The process of taking up smoking may be conceptualised as a progression through stages in a continuum, during which external influences and individual characteristics interact. These stages may be broadly summarised as:1,2
The individual has no positive thoughts about smoking and no desire to start in the near future. He or she is oblivious to, disregards or resists pressure to smoke. Never smokers do not proceed beyond this stage.2
The individual develops positive beliefs and attitudes about cigarettes, shaped by influences such as family, peer group and the media.
The individual tries the first few cigarettes, usually with the example of or encouragement by friends. Smoking can serve to boost self-image and secure the approval of the peer group.
Smoking gradually increases in frequency and is viewed positively, even if its initial physiological effects feel unpleasant. Uncommitted smokers at this stage tend to give up, while others will persist, become adept at smoking, and develop a self-image as a smoker. Being part of a family where others smoke assists with ongoing access to cigarettes.
Smoking becomes more frequent and less sporadic. Adolescents may regularly smoke on the weekends, at parties, or on the way to and from school. At this stage, most smokers are not smoking daily or consuming many cigarettes. Not all smokers who have reached this stage will proceed to the next.
At this stage the smoker is addicted, and tobacco use is perceived to fulfil a range of psychological and physiological functions.
The process of smoking acquisition usually occurs during adolescence, for some rapidly escalating into dependence, while for others becoming established more gradually.3 Progression to heavier smoking among adolescents is typically unidirectional but often discontinuous, interspersed by periods of not smoking.4 In any individual, transit through the pathway outlined above may halt, reverse or recommence, depending on a range of influences,5 including biological factors2 and whether early, subjective experiences with smoking are positive or negative.6
Not all individuals who try smoking become committed smokers, and identifying the causes of different behavioural trajectories is an important theme for further research.3 Qualitative research undertaken in Western Australia found that curiosity was one of the dominant reasons among adolescents for trying smoking, with teenage years marked by curiosity about and experimentation in many life experiences, including smoking.7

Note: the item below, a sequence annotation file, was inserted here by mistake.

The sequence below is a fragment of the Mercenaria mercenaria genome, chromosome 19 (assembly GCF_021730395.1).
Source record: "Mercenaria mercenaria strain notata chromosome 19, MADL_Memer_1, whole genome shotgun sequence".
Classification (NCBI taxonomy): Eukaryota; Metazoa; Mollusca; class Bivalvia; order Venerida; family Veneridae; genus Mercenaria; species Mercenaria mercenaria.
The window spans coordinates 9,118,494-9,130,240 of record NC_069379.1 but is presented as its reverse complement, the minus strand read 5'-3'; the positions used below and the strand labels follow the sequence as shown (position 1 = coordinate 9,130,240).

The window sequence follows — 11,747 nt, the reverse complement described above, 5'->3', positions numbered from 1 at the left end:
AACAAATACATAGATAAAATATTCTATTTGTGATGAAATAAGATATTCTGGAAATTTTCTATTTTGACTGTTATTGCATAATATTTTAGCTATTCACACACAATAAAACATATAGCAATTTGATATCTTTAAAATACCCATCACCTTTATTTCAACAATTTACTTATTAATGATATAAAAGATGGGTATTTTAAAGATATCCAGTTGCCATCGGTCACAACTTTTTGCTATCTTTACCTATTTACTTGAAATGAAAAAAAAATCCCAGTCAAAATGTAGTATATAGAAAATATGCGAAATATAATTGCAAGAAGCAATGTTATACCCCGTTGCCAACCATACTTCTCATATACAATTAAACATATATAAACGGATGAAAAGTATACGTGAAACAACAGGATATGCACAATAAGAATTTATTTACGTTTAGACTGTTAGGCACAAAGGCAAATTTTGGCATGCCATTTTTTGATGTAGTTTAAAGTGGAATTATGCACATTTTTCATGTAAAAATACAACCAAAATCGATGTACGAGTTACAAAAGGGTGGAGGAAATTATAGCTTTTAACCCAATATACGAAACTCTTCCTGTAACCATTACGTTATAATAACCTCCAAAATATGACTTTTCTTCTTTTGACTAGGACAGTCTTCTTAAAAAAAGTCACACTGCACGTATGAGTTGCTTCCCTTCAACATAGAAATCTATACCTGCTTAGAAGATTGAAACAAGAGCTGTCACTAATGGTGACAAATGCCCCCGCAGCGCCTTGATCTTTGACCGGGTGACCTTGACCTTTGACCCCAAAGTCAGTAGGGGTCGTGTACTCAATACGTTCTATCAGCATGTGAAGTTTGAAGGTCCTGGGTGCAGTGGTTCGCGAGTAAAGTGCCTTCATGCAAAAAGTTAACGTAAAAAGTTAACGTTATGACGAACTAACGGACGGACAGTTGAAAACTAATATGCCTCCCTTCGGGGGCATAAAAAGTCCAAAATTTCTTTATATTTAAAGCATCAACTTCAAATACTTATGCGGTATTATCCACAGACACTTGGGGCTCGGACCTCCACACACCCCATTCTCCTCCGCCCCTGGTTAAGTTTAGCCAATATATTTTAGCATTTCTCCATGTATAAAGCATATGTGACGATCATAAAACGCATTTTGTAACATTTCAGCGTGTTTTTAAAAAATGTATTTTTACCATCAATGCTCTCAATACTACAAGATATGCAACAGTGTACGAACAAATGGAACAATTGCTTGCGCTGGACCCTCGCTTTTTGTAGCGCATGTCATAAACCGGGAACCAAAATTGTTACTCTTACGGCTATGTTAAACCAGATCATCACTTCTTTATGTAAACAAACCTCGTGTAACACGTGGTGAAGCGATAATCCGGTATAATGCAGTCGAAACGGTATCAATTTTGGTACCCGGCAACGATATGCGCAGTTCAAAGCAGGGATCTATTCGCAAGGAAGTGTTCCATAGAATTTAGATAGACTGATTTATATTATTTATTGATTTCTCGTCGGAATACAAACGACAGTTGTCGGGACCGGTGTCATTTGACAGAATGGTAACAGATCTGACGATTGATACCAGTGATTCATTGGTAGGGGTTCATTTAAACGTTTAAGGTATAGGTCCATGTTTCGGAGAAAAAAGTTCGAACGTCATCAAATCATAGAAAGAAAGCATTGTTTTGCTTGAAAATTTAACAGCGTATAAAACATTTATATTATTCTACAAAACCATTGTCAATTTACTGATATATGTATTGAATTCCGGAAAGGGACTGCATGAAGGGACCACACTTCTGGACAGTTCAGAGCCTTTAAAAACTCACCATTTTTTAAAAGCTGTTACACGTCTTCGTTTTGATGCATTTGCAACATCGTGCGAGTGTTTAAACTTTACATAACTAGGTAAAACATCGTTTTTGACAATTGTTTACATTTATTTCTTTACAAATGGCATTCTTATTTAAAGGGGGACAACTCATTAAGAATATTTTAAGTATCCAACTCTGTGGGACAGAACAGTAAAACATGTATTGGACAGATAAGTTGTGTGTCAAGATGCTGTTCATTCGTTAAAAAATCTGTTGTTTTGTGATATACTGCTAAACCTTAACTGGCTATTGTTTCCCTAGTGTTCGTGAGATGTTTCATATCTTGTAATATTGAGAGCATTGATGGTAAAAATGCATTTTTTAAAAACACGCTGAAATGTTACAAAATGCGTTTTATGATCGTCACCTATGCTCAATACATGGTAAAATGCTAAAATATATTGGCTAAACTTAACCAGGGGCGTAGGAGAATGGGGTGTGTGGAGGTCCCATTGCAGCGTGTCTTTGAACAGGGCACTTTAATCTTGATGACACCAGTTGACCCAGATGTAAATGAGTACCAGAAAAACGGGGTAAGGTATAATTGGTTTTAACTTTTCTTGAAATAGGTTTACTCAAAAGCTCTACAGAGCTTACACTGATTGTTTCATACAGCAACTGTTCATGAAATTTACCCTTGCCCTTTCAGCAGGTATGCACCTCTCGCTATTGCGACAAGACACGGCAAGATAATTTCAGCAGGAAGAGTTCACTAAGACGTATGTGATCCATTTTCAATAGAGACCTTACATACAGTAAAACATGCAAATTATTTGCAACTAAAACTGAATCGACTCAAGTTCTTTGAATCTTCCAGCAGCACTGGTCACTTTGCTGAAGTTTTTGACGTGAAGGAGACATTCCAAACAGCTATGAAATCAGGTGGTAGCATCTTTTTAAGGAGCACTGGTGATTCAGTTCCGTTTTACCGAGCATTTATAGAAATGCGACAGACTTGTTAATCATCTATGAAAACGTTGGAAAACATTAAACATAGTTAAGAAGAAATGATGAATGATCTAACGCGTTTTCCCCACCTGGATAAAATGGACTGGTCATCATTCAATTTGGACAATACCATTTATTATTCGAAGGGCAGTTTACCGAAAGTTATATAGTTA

Recent evidence differentiates some of the psychosocial variables (such as family factors and the influence of role models) influencing adolescent smoking onset compared with the frequency of smoking,8 while research has identified daily smoking in novice adolescent smokers as a risk factor that may be particularly important in the development of nicotine dependence and the progression to sustained smoking.9
1. US Department of Health and Human Services. Preventing tobacco use among young people: a report of the Surgeon General, 1994. Atlanta, Georgia: Public Health Service, Centers for Disease Control and Prevention, Office on Smoking and Health, 1994. Available from: http://www.cdc.gov/tobacco/data_statistics/sgr/sgr_1994/index.htm
2. Mayhew K, Flay B and Mott J. Stages in the development of adolescent smoking. Drug and Alcohol Dependence 2000;59(suppl.1):i61-81. Available from: http://www.ncbi.nlm.nih.gov/pubmed/10773438
3. Turner L, Mermelstein R and Flay B. Individual and contextual influences on adolescent smoking. Annals of the New York Academy of Sciences 2004;1021:175–97. Available from: http://www3.interscience.wiley.com/journal/118766022/abstract
4. Wellman RJ, DiFranza JR, Savageau JA and Dussault G. Short term patterns of early smoking acquisition. Tobacco Control 2004;13(3):251. Available from: http://tobaccocontrol.bmj.com/content/13/3/251.full.pdf
5. Charlton A, Moyer C, Gupta P and Hill D. Tobacco Control Fact Sheets. Youth and cigarette smoking. Geneva: UICC and Tobacco Control Resource Centre, 2002 [viewed March 2007]. Available from: http://factsheets.globalink.org/en/youth.shtml
6. Urbán R and Sutfin E. Do early smoking experiences count in development of smoking? Temporal stability and predictive validity of an early smoking experience questionnaire in adolescents. Nicotine & Tobacco Research 2010;12(12):1265–9. Available from: http://ntr.oxfordjournals.org/content/12/12/1265.full
7. Leavy J, Wood L, Rosenberg M and Phillips F. Try and try again - qualitative insights into adolescent smoking experimentation and notions of addiction. Health Promotion Journal of Australia 2010;21(3):208-14. Available from: http://www.ncbi.nlm.nih.gov/pubmed/21118068
8. Otten R, van Lier P, Engels A and Rutger C. Disentangling two underlying processes in the initial phase of substance use: onset and frequency of use in adolescent smoking. Addictive Behaviors 2011;36(3):237–40. Available from: http://www.ncbi.nlm.nih.gov/pubmed/21075539
9. Wileyto P, O'Loughlin J, Lagerlund M, Meshefedjian G, Dugas E and Gervais A. Distinguishing risk factors for the onset of cravings, withdrawal symptoms and tolerance in novice adolescent smokers. Tobacco Control 2009;18(5):387–92. Available from: http://tobaccocontrol.bmj.com/content/18/5/387.long